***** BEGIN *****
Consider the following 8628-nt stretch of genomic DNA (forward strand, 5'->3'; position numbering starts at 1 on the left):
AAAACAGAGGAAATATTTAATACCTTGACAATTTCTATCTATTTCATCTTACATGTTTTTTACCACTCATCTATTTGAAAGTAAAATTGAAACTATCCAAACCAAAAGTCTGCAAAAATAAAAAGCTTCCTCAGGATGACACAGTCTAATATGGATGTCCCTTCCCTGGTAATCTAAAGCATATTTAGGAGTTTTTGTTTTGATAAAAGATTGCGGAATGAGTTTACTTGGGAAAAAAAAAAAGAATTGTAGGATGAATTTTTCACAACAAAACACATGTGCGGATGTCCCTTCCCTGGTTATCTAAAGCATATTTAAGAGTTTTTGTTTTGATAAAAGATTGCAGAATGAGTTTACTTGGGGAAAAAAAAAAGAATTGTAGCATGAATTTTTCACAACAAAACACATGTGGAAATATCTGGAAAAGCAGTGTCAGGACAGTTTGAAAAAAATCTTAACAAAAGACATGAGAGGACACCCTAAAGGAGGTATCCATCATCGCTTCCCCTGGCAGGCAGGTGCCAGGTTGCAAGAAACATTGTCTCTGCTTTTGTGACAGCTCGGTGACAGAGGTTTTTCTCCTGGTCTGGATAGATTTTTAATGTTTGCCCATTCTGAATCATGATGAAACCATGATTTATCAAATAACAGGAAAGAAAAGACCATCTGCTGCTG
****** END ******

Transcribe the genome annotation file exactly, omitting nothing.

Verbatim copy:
Consider the following 8628-nt stretch of genomic DNA (forward strand, 5'->3'; position numbering starts at 1 on the left):
AAAACAGAGGAAATATTTAATACCTTGACAATTTCTATCTATTTCATCTTACATGTTTTTTACCACTCATCTATTTGAAAGTAAAATTGAAACTATCCAAACCAAAAGTCTGCAAAAATAAAAAGCTTCCTCAGGATGACACAGTCTAATATGGATGTCCCTTCCCTGGTAATCTAAAGCATATTTAGGAGTTTTTGTTTTGATAAAAGATTGCGGAATGAGTTTACTTGGGAAAAAAAAAAAGAATTGTAGGATGAATTTTTCACAACAAAACACATGTGCGGATGTCCCTTCCCTGGTTATCTAAAGCATATTTAAGAGTTTTTGTTTTGATAAAAGATTGCAGAATGAGTTTACTTGGGGAAAAAAAAAAGAATTGTAGCATGAATTTTTCACAACAAAACACATGTGGAAATATCTGGAAAAGCAGTGTCAGGACAGTTTGAAAAAAATCTTAACAAAAGACATGAGAGGACACCCTAAAGGAGGTATCCATCATCGCTTCCCCTGGCAGGCAGGTGCCAGGTTGCAAGAAACATTGTCTCTGCTTTTGTGACAGCTCGGTGACAGAGGTTTTTCTCCTGGTCTGGATAGATTTTTAATGTTTGCCCATTCTGAATCATGATGAAACCATGATTTATCAAATAACAGGAAAGAAAAGACCATCTGCTGCTG